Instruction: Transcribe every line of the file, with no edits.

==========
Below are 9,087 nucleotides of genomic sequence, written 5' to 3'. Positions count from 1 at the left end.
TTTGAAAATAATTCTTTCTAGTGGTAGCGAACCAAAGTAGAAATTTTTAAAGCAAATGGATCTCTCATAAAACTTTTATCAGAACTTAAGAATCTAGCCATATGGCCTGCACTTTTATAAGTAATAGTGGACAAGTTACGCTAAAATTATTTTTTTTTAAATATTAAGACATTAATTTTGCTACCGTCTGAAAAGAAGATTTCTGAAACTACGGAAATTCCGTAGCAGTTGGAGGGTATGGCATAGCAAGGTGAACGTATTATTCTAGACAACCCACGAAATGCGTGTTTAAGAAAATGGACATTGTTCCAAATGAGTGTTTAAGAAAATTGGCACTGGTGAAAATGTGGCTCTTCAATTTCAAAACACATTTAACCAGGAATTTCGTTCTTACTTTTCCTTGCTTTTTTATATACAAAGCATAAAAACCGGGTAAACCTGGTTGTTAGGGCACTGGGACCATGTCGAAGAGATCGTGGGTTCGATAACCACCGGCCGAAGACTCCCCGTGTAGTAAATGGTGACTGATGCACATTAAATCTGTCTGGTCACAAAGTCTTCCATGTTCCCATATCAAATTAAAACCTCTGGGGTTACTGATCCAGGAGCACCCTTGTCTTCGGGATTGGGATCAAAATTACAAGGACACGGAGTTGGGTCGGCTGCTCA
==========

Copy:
Below are 9,087 nucleotides of genomic sequence, written 5' to 3'. Positions count from 1 at the left end.
TTTGAAAATAATTCTTTCTAGTGGTAGCGAACCAAAGTAGAAATTTTTAAAGCAAATGGATCTCTCATAAAACTTTTATCAGAACTTAAGAATCTAGCCATATGGCCTGCACTTTTATAAGTAATAGTGGACAAGTTACGCTAAAATTATTTTTTTTTAAATATTAAGACATTAATTTTGCTACCGTCTGAAAAGAAGATTTCTGAAACTACGGAAATTCCGTAGCAGTTGGAGGGTATGGCATAGCAAGGTGAACGTATTATTCTAGACAACCCACGAAATGCGTGTTTAAGAAAATGGACATTGTTCCAAATGAGTGTTTAAGAAAATTGGCACTGGTGAAAATGTGGCTCTTCAATTTCAAAACACATTTAACCAGGAATTTCGTTCTTACTTTTCCTTGCTTTTTTATATACAAAGCATAAAAACCGGGTAAACCTGGTTGTTAGGGCACTGGGACCATGTCGAAGAGATCGTGGGTTCGATAACCACCGGCCGAAGACTCCCCGTGTAGTAAATGGTGACTGATGCACATTAAATCTGTCTGGTCACAAAGTCTTCCATGTTCCCATATCAAATTAAAACCTCTGGGGTTACTGATCCAGGAGCACCCTTGTCTTCGGGATTGGGATCAAAATTACAAGGACACGGAGTTGGGTCGGCTGCTCA